(** Note, this is going to be a fairly long entry, apologies)
First and foremost, I'd like to say that his first remarks are hilarious in hindsight. He literally said he'd rather be provocative.
I asked Richard, when he invited me to come here and speak, whether he wanted an institutional talk about Harvard's policies toward diversity or whether he wanted some questions asked and some attempts at provocation, because I was willing to do the second and didn't feel like doing the first.He then states in his preamble (his introduction, if you will), that the fact there are so few women in science and engineering fields (the left-brained people) causes there to be so few role models for even younger women to take up those fields.
It is after all not the case that the role of women in science is the only example of a group that is significantly underrepresented in an important activity and whose underrepresentation contributes to a shortage of role models for others who are considering being in that groupNot only that, he even gives examples of other areas of underrepresentation right after that:
To take a set of diverse examples, the data will, I am confident, reveal that Catholics are substantially underrepresented in investment banking, which is an enormously high-paying profession in our society; that white men are very substantially underrepresented in the National Basketball Association; and that Jews are very substantially underrepresented in farming and in agriculture. These are all phenomena in which one observes underrepresentation, and I think it's important to try to think systematically and clinically about the reasons for underrepresentation.He gives "three broad hypotheses" for what he believes are the sources of such underrepresentation:
One is ... the ... high-powered job hypothesis. The second is ... different availability of aptitude at the high end, and the third is ... different socialization and patterns of discrimination in a searchThen he starts into his first, the high-powered job hypothesis. He discusses that there WERE large numbers of women enrolling in college 25 years ago, and he talks about what happened that there are so few women in the "high-power" jobs:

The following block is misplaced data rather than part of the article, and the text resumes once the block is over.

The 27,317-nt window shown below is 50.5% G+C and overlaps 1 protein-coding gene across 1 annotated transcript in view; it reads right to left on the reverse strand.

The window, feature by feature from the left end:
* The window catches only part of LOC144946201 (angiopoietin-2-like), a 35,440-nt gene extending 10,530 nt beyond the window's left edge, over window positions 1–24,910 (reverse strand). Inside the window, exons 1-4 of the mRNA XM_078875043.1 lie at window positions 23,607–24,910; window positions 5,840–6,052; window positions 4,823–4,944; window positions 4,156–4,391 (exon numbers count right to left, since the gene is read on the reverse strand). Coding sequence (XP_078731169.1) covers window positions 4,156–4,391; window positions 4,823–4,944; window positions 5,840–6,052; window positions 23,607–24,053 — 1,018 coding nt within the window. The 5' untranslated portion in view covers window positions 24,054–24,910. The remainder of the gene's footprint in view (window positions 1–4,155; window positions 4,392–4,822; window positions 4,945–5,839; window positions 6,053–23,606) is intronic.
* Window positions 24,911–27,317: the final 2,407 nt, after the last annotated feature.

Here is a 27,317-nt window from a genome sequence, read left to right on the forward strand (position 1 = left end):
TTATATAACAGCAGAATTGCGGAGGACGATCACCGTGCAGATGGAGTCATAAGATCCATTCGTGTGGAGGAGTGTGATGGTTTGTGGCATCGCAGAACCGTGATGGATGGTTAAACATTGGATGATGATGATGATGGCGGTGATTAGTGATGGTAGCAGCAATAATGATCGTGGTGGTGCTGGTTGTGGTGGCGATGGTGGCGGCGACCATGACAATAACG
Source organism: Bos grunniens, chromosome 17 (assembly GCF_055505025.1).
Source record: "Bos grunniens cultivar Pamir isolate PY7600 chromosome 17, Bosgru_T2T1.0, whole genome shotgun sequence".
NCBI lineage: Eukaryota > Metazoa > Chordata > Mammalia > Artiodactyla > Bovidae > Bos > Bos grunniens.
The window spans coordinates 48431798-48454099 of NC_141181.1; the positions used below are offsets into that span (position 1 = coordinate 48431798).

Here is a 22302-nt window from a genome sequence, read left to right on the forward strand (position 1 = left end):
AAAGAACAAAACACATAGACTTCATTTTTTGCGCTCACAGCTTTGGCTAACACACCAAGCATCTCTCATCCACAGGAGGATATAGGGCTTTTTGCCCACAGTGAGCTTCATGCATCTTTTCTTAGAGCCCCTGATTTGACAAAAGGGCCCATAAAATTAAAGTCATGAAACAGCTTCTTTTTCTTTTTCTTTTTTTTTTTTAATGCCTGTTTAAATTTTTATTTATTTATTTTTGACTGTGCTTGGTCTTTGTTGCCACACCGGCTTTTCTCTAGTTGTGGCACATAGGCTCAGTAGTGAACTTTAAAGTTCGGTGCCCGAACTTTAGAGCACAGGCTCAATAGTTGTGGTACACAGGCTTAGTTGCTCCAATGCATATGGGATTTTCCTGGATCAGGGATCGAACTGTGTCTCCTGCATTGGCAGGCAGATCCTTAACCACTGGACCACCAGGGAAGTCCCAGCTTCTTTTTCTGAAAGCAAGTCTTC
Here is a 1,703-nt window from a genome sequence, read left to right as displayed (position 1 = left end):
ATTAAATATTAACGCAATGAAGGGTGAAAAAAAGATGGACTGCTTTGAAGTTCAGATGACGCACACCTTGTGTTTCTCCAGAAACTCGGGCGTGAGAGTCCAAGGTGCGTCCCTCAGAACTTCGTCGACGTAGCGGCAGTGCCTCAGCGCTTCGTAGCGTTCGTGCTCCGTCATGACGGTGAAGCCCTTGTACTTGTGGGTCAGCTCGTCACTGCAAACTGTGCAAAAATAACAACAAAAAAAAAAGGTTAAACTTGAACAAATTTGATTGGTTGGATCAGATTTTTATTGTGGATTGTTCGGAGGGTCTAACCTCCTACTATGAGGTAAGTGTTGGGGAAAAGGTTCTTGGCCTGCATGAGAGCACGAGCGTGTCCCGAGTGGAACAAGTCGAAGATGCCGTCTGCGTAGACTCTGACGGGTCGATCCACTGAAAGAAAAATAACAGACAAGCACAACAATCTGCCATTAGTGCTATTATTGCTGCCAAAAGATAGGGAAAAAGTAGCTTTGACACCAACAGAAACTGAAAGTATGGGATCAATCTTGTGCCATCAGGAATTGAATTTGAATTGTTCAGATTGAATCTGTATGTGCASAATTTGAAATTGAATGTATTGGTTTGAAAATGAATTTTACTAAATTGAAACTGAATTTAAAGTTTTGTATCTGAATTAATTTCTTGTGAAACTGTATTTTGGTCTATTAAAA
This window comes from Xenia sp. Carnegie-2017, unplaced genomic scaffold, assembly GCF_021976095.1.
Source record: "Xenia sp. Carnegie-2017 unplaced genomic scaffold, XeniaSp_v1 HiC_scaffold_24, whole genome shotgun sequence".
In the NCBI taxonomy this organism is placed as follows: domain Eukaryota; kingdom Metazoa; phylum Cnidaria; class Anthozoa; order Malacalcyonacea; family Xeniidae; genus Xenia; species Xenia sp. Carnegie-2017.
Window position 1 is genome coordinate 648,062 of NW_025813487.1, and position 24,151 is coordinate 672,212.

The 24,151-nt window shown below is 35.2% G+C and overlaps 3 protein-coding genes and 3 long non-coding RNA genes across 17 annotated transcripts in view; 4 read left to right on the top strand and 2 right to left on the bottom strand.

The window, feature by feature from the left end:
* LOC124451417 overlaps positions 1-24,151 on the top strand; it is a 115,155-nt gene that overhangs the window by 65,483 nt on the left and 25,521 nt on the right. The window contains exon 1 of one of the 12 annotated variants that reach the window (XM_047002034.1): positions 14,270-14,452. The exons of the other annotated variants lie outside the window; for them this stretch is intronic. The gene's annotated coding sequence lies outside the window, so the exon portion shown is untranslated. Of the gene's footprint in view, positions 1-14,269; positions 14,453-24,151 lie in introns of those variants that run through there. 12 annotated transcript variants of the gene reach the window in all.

Twenty or twenty-five years ago, we started to see very substantial increases in the number of women who were in graduate school in this field. Now the people who went to graduate school when that started are forty, forty-five, fifty years old. If you look at the top cohort in our activity, it is not only nothing like fifty-fifty, it is nothing like what we thought it was when we started having a third of the women, a third of the law school class being female, twenty or twenty-five years ago. And the relatively few women who are in the highest ranking places are disproportionately either unmarried or without children, with the emphasis differing depending on just who you talk to. And that is a reality that is present and that one has exactly the same conversation in almost any high-powered profession.At first glance one could assume that there might have been discrimination, and he might talk about the sex discrimination in hiring practices and promotions, but he instead discusses something else:
...the most prestigious activities in our society expect of people who are going to rise to leadership positions in their forties near total commitments to their work. They expect a large number of hours in the office, they expect a flexibility of schedules to respond to contingency, they expect a continuity of effort through the life cycle, and they expect-and this is harder to measure-but they expect that the mind is always working on the problems that are in the job, even when the job is not taking place. And it is a fact about our society that that is a level of commitment that a much higher fraction of married men have been historically prepared to make than of married women.He says that its not discrimination on the employer's part, its the willingness to commit so much to such demanding positions that is inherent in the employee!
Another way to put the point is to say, what fraction of young women in their mid-twenties make a decision that they don't want to have a job that they think about eighty hours a week. What fraction of young men make a decision that they're unwilling to have a job that they think about eighty hours a week, and to observe what the difference is.He sums the first hypothesis with a simple question:
...who wants to do high-powered intense work?The second hypothesis is where his famous controversy a month ago came from, inherent aptitude.